I am LOVING the cover treatment of a story I wrote for Bethesda Magazine called Houses of Style, where they took a chair and rug from different rooms in a home designer Annie Elliott decorated in Bethesda and used them with a model for the cover shoot:
The feature includes four fab homes in Montgomery County, filled with fantastic images (of course). But one thing that tends to get left out of design stories is the kid’s room—unless the story is about kids’ rooms. Three of the houses I covered here have adorable kids-room designs, most of which wasn’t included due to lack of space.
SO, here are some outtakes—and I urge you to click on the story above to see the main rooms in these houses that have such different styles.
First, Annie decorated this house in Bethesda for a modern-minded couple who found themselves in an Arts & Crafts-style home. Let’s face it — there’s not a ton of modern options over there. Annie went to work creating a thoroughly modern interior, and the spread offered this tease of the baby’s room:
Super cute, huh? Well, this baby boy has two older sisters:
“The little girl wanted blue, and the parents wanted a room that would grow with her,” Annie says. “We chose a run aqua —not baby blue — for the walls and grounded the room in green with FLOR carpet squares. I love FLOR for kids’ rooms, not only because you can replace individual tiles if necessary, but also because you can get a wall-to-wall effect without installing carpeting.”
“We chose a colorful, fun pattern for the Roman shade on the larger window. It would have been too much pattern to use that fabric on all three. We kept the smaller windows fairly neutral with white Roman shades and green trim to make them feel tailored.” (The light fixture is by Stray Dog Designs and the bedding is from Land of Nod.)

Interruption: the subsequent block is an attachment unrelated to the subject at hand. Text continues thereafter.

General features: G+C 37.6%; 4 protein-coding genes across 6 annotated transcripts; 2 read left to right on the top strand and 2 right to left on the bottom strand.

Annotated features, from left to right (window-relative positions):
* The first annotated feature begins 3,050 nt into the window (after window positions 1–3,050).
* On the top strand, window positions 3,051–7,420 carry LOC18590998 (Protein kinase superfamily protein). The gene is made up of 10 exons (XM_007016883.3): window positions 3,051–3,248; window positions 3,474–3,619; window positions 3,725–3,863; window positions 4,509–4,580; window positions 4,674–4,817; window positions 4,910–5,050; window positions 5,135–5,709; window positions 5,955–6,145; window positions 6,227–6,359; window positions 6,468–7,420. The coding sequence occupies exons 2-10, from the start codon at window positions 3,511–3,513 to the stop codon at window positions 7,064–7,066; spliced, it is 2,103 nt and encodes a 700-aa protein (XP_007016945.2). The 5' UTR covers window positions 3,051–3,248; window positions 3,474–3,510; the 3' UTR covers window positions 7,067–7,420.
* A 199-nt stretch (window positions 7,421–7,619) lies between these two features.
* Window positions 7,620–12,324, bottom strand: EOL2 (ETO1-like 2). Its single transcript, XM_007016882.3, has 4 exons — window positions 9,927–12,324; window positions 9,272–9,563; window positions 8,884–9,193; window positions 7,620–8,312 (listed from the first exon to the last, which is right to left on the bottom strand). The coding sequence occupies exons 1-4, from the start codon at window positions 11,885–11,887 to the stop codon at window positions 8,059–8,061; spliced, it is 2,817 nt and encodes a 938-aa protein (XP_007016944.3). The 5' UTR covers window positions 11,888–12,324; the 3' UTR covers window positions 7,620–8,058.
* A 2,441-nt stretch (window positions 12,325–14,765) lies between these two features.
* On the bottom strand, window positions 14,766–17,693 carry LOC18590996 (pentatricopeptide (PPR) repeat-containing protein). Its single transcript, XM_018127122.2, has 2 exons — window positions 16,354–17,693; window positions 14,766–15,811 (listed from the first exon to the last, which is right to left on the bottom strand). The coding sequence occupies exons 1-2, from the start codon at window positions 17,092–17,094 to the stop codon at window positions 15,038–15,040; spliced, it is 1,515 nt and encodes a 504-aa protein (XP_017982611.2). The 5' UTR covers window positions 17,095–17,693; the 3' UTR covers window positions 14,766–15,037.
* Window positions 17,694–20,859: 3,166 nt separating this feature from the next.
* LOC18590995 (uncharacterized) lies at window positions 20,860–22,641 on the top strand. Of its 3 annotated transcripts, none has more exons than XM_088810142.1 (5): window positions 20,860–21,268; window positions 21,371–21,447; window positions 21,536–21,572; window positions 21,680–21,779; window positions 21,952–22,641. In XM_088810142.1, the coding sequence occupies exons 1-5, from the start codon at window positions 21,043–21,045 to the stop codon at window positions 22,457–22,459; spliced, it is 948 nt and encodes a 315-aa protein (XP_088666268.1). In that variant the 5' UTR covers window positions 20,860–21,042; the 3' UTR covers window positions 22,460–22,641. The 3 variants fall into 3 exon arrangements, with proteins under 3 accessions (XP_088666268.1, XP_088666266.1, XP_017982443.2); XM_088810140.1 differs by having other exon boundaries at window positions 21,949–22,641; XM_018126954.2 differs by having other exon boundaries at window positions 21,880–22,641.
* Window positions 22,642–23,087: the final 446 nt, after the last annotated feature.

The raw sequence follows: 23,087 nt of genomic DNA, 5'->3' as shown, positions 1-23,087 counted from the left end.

“This room could belong to a young child, a teenager, or a young adult. The grass green walls and white rug make it a very versatile space,” Annie says. “We went for a pink and green palette when we decorated the room, but if the bedding and pink accessories were replaced by, say, Navy blue, the room would have a different vibe.”
Next, I profiled a home Marika Meyer decorated in Chevy Chase—just about the cutest thing I’ve ever seen:
Two young girls inhabit this house, which shines all over in bright hues of blue and green. It’s no different in the girls’ rooms, either.
“Our main goal was to make a space that could transition with them over a period of time. The headboards and bedskirts—along with furniture—are classics; and the paint, shams and accessories can be changed as the girls age,” Marika wrote in an e-mail.
I’m particularly in love with their craft room, swathed in wallpaper by China Seas. “It has such a fun energy and the girls LOVE spending time in there. If you are creating a second floor play space it is very important to make it feel special so it becomes a destination,” Marika wrote.
Marika transformed the attic space into a guest room, but it has this huge “stage” in the large dormer area, which is also a destination for the girls. I’m all over that wallpaper by Thibaut!
Bethesda designer Lorna Gross overhauled a house in Potomac for a family that had lived in Kenya for 20 years. They wanted to bring some of Africa with them as they settled into the States:
This part of the story features all the kids’ rooms. The girls—Savannah (above, next to her father) and Gisellah (next to brother Dilan) have beds and side tables that Van Rampelberg also made.
Not pictured in the story was a space adjacent to Gisellah’s room “where she can hang out, read and have private time,” Lorna tells me. “Every girl/woman should have one of these!”
This is Savannah’s room:
And not pictured is her enviable desk area:
“This desk is such a great example of how a little can go a long way. The desk looked uber-traditional with polished gold brass hardware. When I added the butterfly pulls, the fuchsia lamp and desk accessories, the desk immediately had personality,” Lorna says. (This is the time when I wish I had daughters!)
Dilan’s room was also pictured in the magazine, and I’ll show it to you again, because of that amazing bed, which his parents had custom made in Africa from cedar that was harvested from a Kenyan tree farm:
Can you EVEN? Well, let’s just say my boys’ beds don’t exactly look like this.
But Annie, Marika and Lorna give us all some incredible inspiration for all the whimsy that is a child’s room. Here’s the article link to read more about the rest of these homes, PLUS Chef Robert Wiedmaier and his wife Polly’s home in Kensington. Enjoy!